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Data from: Experimental evidence that metamorphosis alleviates genomic conflict

Cite this dataset

Goedert, Debora; Calsbeek, Ryan (2019). Data from: Experimental evidence that metamorphosis alleviates genomic conflict [Dataset]. Dryad.


Whenever genetically correlated traits experience antagonistic selection, an adaptive response in one trait can lead to a maladaptive response in the correlated trait. This is a form of genome-level conflict that can have important evolutionary consequences by impeding organisms from reaching their adaptive optima. Antagonistic selection should be pervasive in organisms with complex life histories as larval and adult life stages specialize in dramatically different environments. Since individuals express larval and adult morphologies from a single genome, genomic conflict across ontogenetic stages should also be prevalent. Using wood frogs as a study system, we measured natural selection on larval and post-metamorphic life stages, and estimated genetic correlations among traits. Alternative life stages experienced a mix of both antagonistic and congruent viability selection. The integration between traits changed over the course of metamorphosis, reducing genetic correlations that cause conflict. Our results provide novel experimental evidence that metamorphosis can alleviate genomic conflict by partitioning life history stages into modules that can more readily respond to selection. These results highlight the adaptive potential of metamorphosis as a means to avoid ecological specialization trade-offs. Moreover, they provide insights into the prevalence and evolutionary maintenance of complex life cycles.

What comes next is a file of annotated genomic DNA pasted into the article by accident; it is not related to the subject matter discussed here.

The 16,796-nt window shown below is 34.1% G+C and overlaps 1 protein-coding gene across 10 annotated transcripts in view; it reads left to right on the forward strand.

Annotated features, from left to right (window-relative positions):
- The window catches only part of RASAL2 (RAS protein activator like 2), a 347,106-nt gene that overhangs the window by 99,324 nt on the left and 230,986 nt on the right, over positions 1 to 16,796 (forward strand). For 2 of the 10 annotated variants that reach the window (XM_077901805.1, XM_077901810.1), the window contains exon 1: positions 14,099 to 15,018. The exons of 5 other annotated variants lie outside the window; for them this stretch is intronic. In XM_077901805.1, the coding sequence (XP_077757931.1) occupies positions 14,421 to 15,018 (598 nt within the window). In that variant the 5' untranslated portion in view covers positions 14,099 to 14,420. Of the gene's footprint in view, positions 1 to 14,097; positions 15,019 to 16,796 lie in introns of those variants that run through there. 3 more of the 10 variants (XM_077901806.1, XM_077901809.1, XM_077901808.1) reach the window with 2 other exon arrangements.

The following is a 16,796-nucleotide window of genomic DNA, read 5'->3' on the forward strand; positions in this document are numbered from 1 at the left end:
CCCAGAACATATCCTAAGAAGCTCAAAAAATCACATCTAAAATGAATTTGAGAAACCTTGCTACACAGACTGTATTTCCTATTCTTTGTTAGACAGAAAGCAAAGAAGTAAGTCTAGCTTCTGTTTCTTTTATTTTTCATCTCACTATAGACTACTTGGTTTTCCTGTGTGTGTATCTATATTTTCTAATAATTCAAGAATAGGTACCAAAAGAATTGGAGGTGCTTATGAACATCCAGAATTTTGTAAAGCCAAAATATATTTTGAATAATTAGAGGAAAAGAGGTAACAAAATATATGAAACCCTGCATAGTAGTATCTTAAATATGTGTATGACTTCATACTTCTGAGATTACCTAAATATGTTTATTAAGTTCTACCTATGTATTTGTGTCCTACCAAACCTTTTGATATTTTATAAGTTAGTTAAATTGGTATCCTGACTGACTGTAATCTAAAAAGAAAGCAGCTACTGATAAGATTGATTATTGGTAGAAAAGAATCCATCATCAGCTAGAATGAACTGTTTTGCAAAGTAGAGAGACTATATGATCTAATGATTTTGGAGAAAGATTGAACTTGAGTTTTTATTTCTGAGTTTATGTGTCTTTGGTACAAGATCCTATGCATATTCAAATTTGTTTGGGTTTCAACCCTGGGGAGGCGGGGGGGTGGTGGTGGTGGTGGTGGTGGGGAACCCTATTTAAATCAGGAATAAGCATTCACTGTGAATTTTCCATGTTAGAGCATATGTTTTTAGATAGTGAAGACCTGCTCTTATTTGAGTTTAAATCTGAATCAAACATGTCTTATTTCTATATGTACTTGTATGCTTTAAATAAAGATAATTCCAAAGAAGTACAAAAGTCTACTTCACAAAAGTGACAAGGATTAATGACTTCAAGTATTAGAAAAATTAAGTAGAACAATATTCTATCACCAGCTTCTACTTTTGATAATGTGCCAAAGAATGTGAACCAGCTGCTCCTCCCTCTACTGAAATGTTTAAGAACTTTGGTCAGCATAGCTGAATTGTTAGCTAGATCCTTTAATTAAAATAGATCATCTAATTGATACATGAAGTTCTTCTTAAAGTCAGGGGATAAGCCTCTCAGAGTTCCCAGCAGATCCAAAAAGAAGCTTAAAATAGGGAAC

Usage notes


National Science Foundation, Award: DEB-1655092


New Hampshire